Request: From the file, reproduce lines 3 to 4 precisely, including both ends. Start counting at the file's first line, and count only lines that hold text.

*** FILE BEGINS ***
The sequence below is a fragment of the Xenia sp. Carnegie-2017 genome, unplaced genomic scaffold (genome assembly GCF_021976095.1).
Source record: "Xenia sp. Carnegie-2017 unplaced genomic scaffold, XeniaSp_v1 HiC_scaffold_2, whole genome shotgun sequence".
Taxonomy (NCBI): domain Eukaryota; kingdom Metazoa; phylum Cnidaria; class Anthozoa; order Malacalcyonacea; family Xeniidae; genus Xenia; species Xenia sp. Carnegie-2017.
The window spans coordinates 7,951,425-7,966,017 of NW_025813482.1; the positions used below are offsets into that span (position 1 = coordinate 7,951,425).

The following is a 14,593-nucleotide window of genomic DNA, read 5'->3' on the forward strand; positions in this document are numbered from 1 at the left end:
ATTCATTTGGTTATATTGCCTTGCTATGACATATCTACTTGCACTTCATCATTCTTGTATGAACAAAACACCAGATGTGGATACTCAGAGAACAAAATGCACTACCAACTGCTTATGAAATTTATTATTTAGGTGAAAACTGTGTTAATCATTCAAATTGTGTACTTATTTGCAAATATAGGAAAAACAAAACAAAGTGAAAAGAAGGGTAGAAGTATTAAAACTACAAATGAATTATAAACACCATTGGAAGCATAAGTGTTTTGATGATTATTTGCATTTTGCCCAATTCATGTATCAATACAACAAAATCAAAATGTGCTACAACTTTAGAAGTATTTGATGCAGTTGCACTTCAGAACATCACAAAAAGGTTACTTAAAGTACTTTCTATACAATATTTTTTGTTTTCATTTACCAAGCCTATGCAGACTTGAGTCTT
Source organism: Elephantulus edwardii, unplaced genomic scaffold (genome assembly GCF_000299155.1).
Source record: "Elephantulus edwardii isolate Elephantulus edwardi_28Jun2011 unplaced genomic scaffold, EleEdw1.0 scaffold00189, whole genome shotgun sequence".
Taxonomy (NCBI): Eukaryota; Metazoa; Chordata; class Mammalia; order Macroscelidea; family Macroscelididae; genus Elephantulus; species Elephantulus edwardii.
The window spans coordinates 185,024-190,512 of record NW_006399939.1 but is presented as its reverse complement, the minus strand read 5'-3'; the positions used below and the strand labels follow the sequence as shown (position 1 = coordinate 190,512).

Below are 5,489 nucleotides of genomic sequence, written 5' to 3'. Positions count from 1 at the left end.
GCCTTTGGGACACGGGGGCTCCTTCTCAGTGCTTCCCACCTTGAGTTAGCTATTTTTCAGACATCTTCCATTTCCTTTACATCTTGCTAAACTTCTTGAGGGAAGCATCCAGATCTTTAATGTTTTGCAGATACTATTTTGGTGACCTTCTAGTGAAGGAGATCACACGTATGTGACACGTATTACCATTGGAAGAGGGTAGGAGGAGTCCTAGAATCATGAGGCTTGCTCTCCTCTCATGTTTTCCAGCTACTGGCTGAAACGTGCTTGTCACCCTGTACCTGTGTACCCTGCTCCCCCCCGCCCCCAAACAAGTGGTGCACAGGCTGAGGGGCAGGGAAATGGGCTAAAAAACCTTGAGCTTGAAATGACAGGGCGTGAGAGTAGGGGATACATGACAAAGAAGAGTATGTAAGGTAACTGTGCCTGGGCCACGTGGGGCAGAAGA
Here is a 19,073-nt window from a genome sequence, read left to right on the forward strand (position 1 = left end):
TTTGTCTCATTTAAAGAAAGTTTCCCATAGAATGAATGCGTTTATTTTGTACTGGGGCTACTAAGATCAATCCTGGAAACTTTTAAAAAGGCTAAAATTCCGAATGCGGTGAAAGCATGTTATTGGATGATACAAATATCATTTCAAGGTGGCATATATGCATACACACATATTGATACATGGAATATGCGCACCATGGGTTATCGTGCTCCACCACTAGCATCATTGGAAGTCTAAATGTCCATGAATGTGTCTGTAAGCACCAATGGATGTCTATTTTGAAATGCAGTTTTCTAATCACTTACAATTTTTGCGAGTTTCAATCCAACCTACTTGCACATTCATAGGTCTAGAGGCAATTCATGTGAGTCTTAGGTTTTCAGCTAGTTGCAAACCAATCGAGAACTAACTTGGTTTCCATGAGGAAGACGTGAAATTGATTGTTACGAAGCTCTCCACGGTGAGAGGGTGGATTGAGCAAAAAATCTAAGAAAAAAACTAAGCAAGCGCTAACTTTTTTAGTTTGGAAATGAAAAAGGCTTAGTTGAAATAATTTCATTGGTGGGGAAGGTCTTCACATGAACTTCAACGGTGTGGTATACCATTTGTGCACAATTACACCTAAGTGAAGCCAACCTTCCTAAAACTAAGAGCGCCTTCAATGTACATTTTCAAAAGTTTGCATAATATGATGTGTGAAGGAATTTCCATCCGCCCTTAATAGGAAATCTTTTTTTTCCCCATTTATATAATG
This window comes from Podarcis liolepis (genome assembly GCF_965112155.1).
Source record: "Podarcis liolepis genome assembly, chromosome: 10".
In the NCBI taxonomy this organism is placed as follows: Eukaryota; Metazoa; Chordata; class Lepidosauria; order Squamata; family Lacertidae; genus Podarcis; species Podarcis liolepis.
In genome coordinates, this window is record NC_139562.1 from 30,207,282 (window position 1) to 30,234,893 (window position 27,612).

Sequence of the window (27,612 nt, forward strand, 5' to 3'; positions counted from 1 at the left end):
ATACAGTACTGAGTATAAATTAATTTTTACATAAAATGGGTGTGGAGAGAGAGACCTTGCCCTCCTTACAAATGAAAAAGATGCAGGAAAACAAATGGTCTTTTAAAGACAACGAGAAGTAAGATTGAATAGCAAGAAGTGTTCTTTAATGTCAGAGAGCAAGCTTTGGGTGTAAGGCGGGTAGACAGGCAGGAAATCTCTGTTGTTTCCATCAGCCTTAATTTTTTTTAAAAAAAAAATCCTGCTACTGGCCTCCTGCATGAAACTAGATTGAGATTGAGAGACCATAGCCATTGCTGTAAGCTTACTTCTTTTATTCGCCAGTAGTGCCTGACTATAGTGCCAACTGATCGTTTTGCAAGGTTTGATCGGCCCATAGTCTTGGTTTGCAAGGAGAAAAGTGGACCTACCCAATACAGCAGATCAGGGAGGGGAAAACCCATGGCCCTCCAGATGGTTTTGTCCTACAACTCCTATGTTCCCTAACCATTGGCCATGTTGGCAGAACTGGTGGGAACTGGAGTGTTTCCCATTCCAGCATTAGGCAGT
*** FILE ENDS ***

Taxonomy (NCBI): domain Eukaryota; kingdom Metazoa; phylum Cnidaria; class Anthozoa; order Malacalcyonacea; family Xeniidae; genus Xenia; species Xenia sp. Carnegie-2017.
The window spans coordinates 7,951,425-7,966,017 of NW_025813482.1; the positions used below are offsets into that span (position 1 = coordinate 7,951,425).